The resolution of the conflict was represented by the center-place where the two staves met. This mysterious intersection was called Quintessence, and its meaning was long debated.
Paracelsus, one of the most famous of the European alchemists, seems to have thought that Quintessence was, in fact, imagination.
In other words, our creative power could change the inherent design of reality.
The history of millions of artists on this planet directly points to the fact that, when freed from restraints, human beings become enormously creative. Every painting, play, poem, novel is a world of its own; a universe. This suggests that the physical universe is but one work of art, out of a possible infinity of universes.
William Blake made several remarkable statements about the power of imagination:
“Some see nature all ridicule and deformity…and some scarce see nature at all. But to the eyes of the man of imagination, nature is imagination itself.”
“Imagination is the real and eternal world of which this vegetable universe is but a faint shadow.”
Of course, the notion of multiple universes is reflected in contemporary science. Physicist Brian Greene, author of The Hidden Reality, explains that Relativity and Quantum Theory, each highly useful in its own way, come into high mathematical conflict when set side by side.
One resolution of that conflict can be achieved through String Theory, in which tiny vibrating strings (in 10 or 11 dimensions) explain the makeup of this universe. But String Theory also suggests many surfaces or membranes or islands on which matter, energy, and time can exist: multiple universes.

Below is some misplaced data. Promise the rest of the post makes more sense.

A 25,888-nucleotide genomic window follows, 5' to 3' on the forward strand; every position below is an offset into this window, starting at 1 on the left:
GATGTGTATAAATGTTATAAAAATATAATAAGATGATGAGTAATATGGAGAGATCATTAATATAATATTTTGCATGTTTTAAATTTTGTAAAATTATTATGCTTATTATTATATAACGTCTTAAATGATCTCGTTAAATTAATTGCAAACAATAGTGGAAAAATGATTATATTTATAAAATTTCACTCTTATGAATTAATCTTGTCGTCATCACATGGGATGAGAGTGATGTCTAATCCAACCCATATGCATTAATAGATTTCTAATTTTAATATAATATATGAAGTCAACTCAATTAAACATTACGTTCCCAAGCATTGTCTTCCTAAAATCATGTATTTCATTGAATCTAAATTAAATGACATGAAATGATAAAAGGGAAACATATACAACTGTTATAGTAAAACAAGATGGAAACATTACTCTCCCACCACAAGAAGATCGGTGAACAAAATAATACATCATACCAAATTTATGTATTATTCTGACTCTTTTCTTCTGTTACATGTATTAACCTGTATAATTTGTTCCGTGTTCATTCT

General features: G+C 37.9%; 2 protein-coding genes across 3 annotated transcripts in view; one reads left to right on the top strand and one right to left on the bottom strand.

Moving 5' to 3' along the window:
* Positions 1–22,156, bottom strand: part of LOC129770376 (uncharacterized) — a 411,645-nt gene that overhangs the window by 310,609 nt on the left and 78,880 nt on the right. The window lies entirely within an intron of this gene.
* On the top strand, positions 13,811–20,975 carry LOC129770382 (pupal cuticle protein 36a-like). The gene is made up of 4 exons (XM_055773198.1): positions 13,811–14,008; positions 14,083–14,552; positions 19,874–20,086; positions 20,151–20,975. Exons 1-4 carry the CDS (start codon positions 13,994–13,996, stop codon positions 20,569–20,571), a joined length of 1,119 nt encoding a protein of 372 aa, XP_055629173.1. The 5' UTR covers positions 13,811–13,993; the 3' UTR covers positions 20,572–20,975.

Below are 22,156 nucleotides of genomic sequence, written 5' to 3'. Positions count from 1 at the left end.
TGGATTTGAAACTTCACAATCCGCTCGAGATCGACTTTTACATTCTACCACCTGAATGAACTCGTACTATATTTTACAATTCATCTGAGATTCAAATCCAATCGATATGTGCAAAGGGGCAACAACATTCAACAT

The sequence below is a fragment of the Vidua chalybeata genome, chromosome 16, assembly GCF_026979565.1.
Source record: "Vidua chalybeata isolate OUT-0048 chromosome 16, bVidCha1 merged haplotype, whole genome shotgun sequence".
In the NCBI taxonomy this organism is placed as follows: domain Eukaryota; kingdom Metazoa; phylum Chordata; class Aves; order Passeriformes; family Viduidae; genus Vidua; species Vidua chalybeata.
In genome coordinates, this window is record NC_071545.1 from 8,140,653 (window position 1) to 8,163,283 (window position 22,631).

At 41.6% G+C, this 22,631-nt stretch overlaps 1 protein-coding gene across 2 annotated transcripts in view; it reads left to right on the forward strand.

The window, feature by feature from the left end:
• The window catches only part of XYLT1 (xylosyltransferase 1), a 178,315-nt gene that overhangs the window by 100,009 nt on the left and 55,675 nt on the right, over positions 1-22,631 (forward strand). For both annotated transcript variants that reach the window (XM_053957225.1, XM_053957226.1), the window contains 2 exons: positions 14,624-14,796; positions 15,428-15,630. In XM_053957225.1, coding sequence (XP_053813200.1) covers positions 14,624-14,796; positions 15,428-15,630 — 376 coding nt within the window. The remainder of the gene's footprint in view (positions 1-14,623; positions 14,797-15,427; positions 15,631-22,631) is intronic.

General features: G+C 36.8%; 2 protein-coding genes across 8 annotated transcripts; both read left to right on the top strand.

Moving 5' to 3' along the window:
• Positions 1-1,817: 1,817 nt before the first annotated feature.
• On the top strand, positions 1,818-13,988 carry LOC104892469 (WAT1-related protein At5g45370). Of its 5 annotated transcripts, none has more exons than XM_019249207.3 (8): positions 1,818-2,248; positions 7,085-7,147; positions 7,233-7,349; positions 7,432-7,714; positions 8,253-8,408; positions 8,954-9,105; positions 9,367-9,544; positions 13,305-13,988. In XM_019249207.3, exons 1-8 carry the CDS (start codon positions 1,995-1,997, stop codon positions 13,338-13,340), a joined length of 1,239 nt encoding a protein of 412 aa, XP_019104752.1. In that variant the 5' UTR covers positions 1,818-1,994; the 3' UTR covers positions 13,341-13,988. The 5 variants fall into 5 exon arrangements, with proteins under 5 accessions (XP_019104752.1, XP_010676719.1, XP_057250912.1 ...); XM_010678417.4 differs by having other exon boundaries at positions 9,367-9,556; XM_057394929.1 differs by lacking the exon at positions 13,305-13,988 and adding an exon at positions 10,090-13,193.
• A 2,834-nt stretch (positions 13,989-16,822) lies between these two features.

No matter what force or power we say made this universe, a new day is here. We are coming to grips with the idea that the universe isn’t all the reality there is. Some find this disturbing. Others are inspired to feel it is intensely liberating.
Yet another hypothesis: we are living in an interpenetration of several simultaneous universes or planes of existence. And they’re all here now, if we could see them.
The rigorous lattice or holographic code defining this universe is merely the way one plane of existence is structured.
Rather than reduce all possible universes to the principles on which this one may be built, why not consider many, many other such “works of art?” Each universe is constructed or improvised out of the infinite well of creative freedom…
Could there be a greater illustration of the principle of Abundance?
Throughout history, humans have been reaching for, and elevating the idea of greater abundance. In one of the early Bible stories, Old Testament Joseph, as a boy, dreams of dancing sheaves of wheat. Wheat, grain was, for the ancients, a living symbol of abundance.
Johanna Stuckey, well-known researcher on early goddesses, points out that the Sumerian grain goddess, Ezina/Ashnan, was also called Lady of Abundance.
We have always sought, in faith, in hope, in myth, in story, in investigation the means for unending abundance. Now, we also see it reflected in our most far-reaching contemplations: not just one universe, but many universes, without end. Because if we are living in this virtual space and time, why shouldn’t other continua exist?
Are they all simulations? Is a painting a simulation? Not really. It’s an independent invention, undertaken in freedom, launched from the unfettered imagination of an artist. It is its own universe.
We are all artists.
With all veils and curtains lifted, this is the truth we have always known.